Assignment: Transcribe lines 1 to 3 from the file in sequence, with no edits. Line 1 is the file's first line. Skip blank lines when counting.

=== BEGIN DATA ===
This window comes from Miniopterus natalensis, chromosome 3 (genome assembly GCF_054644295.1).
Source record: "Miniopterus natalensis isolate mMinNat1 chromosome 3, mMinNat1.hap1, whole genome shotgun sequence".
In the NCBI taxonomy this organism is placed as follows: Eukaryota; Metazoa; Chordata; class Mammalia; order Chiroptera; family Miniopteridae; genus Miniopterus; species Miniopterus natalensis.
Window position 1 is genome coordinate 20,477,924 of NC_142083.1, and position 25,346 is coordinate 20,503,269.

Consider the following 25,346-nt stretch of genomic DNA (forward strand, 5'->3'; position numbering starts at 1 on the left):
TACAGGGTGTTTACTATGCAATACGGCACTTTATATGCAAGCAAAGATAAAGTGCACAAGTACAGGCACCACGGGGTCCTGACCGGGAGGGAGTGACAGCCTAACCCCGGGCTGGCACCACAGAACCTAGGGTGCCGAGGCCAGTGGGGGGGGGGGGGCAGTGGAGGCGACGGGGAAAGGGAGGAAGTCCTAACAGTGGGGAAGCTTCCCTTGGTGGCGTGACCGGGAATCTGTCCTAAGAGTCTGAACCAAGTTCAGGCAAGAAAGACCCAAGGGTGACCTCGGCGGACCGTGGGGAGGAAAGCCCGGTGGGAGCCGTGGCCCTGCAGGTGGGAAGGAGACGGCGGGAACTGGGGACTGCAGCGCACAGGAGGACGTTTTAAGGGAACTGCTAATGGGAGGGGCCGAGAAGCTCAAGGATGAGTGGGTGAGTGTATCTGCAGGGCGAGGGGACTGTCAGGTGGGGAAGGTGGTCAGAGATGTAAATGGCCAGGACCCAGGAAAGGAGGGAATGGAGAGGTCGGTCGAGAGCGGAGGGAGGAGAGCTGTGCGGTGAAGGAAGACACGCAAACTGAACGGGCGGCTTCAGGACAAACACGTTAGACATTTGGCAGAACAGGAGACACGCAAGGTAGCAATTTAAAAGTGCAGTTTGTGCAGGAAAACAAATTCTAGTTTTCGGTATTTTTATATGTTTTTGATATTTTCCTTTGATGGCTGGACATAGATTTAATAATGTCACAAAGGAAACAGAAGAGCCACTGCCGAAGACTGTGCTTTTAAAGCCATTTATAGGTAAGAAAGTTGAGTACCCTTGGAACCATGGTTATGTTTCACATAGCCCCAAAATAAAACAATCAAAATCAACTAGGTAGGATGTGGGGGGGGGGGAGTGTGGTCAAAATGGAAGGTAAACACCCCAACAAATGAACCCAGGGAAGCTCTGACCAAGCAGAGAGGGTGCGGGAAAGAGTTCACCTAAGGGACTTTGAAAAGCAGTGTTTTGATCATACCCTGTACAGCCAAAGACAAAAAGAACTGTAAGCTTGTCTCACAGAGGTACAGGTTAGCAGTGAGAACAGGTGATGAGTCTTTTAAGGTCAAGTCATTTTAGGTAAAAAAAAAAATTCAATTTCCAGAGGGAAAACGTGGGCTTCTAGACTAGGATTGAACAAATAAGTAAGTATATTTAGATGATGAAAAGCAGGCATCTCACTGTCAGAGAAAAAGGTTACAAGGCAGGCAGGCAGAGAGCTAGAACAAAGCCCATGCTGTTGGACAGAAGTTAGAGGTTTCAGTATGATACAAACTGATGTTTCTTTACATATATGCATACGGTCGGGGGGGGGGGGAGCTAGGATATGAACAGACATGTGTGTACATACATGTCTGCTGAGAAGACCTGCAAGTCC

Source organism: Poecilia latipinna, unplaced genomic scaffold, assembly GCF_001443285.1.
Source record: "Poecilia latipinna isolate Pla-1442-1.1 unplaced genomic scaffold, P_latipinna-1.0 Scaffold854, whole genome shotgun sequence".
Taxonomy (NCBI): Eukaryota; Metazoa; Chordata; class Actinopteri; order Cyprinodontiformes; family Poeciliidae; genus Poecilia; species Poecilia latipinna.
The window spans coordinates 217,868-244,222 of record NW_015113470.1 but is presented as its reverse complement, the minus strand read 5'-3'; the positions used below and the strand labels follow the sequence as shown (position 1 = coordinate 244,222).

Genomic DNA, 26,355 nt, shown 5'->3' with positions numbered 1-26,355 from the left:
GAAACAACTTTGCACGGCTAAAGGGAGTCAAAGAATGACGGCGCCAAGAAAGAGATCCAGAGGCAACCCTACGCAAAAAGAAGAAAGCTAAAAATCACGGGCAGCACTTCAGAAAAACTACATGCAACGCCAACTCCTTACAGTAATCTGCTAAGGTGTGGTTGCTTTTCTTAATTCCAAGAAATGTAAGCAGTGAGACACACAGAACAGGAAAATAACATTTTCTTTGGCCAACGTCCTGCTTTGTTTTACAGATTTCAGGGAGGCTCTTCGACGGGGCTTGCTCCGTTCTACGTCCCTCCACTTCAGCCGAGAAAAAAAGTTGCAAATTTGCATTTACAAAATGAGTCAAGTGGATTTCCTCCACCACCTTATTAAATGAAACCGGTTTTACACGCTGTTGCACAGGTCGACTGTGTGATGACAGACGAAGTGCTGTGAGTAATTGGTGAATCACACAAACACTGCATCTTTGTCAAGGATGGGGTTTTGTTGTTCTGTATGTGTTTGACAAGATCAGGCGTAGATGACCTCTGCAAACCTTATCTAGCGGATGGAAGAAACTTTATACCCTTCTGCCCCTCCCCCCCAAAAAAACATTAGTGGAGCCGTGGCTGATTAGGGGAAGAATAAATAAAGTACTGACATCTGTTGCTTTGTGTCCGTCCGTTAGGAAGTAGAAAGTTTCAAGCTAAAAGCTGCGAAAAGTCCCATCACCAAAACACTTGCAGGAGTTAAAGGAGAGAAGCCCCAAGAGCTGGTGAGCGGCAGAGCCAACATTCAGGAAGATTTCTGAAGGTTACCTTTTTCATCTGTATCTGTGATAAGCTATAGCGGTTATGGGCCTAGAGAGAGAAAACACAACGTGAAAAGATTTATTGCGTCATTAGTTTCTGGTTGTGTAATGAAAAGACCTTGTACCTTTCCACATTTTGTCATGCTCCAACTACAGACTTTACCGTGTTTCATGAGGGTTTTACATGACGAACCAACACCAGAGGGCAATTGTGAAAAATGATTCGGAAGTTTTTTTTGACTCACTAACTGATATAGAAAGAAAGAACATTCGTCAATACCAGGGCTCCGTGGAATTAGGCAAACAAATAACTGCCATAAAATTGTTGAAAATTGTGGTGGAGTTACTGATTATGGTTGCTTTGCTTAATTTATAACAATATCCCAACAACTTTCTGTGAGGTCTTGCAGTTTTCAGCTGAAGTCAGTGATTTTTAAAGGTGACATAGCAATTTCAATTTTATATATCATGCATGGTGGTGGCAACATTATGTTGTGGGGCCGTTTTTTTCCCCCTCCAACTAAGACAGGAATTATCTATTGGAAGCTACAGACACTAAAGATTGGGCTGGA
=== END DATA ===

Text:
This window comes from Miniopterus natalensis, chromosome 3 (genome assembly GCF_054644295.1).
Source record: "Miniopterus natalensis isolate mMinNat1 chromosome 3, mMinNat1.hap1, whole genome shotgun sequence".
In the NCBI taxonomy this organism is placed as follows: Eukaryota; Metazoa; Chordata; class Mammalia; order Chiroptera; family Miniopteridae; genus Miniopterus; species Miniopterus natalensis.